Kaki H, and Kiffmeyer D. (2004). Earthbag Building: The Tools, Tricks and Techniques (1st Edition). British Columbia, Canada: New Society Publishers.
Vadgama N, and Heath A. 2010. A Material and Structural Analysis of Earthbag Housing. University of Bath, Somerset, United Kingdom, Department of Architecture and Civil Engineering.
Good Earth Global’s earthbag design and protocols have been approved and published by Nepali Federal Government, Department of Urban Development and Building Construction (DUDBC).
Good Earth Global receives feedback from community members who they are training and the final occupants of the building.Interview with representative
Bidoun (2004). Bidoun. Retrieved January 10, 2016, from: http://bidoun.org/Wikipedia (2016). Rubble Trench Foundation. Retrieved March 12, 2016, from: https://en.wikipedia.org/wiki/Rubble_trench_foundation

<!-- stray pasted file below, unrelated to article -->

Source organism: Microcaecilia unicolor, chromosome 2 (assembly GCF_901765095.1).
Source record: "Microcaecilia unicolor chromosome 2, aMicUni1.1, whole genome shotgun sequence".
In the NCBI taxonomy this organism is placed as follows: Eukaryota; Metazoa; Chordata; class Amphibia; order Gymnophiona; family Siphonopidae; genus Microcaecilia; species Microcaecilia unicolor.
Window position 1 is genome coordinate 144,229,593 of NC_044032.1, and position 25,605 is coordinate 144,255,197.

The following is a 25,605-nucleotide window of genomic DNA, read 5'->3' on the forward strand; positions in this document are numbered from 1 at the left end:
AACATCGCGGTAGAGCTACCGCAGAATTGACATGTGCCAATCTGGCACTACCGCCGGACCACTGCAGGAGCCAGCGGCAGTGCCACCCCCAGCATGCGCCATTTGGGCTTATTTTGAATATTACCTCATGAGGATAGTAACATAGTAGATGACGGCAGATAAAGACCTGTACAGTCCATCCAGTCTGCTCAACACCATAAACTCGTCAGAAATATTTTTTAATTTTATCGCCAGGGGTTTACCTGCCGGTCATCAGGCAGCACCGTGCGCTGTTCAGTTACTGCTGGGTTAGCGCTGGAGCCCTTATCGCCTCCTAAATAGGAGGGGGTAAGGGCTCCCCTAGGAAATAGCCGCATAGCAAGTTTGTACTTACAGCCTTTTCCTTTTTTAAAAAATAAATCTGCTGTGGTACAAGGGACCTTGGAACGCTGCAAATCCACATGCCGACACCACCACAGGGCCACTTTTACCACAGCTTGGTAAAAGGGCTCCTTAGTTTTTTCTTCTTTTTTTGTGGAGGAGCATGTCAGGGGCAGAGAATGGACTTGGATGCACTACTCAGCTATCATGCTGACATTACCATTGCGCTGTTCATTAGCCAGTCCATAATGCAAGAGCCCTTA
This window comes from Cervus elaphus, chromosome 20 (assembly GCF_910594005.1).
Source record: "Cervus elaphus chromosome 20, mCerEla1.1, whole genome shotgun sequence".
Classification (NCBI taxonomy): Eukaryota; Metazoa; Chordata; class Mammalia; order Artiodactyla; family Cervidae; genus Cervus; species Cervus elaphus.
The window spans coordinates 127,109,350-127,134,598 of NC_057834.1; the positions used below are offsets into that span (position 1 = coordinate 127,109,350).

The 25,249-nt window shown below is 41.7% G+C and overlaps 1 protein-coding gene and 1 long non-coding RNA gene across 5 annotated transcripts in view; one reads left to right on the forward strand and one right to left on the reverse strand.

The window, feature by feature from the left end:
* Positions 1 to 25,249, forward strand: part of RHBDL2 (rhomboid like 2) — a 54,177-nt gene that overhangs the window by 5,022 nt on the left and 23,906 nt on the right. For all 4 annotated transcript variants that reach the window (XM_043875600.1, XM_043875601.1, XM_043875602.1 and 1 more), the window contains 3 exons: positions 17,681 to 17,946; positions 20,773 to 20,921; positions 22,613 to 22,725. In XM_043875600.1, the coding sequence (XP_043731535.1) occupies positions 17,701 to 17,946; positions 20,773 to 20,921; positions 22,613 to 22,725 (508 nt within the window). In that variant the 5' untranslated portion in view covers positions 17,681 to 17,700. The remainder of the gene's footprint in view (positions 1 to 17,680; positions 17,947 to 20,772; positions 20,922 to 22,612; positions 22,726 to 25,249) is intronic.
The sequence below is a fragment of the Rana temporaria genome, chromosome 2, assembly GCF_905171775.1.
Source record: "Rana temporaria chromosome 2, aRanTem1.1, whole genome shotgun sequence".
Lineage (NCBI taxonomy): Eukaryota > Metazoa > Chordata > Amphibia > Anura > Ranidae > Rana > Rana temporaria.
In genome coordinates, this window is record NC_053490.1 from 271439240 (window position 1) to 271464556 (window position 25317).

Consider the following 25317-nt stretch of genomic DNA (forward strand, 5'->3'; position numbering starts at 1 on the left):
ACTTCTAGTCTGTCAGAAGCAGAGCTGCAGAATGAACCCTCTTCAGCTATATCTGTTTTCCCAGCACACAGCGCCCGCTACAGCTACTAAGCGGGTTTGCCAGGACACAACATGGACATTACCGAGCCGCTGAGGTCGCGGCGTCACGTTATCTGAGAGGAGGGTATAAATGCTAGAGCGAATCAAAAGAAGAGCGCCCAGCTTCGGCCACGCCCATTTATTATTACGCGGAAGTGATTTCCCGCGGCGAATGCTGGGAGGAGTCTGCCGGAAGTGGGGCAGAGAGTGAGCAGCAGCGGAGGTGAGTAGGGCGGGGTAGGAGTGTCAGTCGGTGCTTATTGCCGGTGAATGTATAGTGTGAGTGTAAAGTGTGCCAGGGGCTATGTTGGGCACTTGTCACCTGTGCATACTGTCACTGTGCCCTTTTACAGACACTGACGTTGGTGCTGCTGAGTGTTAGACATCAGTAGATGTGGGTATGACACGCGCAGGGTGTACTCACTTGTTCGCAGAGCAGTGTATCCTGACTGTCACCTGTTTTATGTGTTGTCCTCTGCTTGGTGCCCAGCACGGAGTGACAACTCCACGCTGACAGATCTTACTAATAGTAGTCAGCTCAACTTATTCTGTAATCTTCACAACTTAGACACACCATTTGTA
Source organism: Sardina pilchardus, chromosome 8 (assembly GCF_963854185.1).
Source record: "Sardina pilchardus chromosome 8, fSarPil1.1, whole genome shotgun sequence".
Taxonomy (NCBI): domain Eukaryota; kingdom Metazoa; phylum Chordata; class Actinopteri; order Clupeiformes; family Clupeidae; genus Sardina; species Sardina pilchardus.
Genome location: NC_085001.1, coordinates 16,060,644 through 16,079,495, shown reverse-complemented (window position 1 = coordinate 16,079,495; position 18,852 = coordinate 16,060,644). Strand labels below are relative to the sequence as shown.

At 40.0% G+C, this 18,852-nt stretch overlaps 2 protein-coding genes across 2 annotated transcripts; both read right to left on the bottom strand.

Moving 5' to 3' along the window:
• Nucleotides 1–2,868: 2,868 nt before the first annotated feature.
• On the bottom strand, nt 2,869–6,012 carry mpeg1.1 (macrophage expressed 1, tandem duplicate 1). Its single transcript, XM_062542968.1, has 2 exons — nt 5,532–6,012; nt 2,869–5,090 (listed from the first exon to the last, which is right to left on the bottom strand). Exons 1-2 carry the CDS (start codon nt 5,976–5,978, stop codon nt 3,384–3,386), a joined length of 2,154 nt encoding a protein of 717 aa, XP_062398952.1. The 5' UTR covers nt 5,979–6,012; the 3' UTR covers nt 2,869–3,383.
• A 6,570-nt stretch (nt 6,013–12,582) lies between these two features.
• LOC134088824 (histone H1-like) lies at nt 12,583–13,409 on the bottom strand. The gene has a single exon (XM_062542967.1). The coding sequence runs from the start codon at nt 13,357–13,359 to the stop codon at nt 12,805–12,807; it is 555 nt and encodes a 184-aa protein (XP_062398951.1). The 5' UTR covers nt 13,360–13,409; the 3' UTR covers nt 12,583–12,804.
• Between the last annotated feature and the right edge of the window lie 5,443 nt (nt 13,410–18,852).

Geiger, O. (2013). Natural Building Blog – Earthbag Building & Other Natural Building Methods. Retrieved August 1, 2015, from http://www.naturalbuildingblog.com/Good Earth Nepal (2015). Retrieved January 10, 2016, from: http://www.goodearthnepal.org/
Hart, K. & Geiger O. (n.d.). EarthbagBuilding.com: Sharing information and promoting Earthbag building. Retrieved January 10, 2016, from: http://www.earthbagbuilding.com/
Geiger, O., Hart, K. & Stouter, P. (n.d.). EarthbagStructures.com: Earthbag Solutions for Disaster- Prone Regions. Retrieved January 10, 2016, from: http://earthbagstructures.com/
Stouter, P. (2015, May). Earthbag Options for Nepal: Draft Guidelines for Reinforcement. Retrieved September 15, 2015, from http://buildsimple.org/resource-lists.php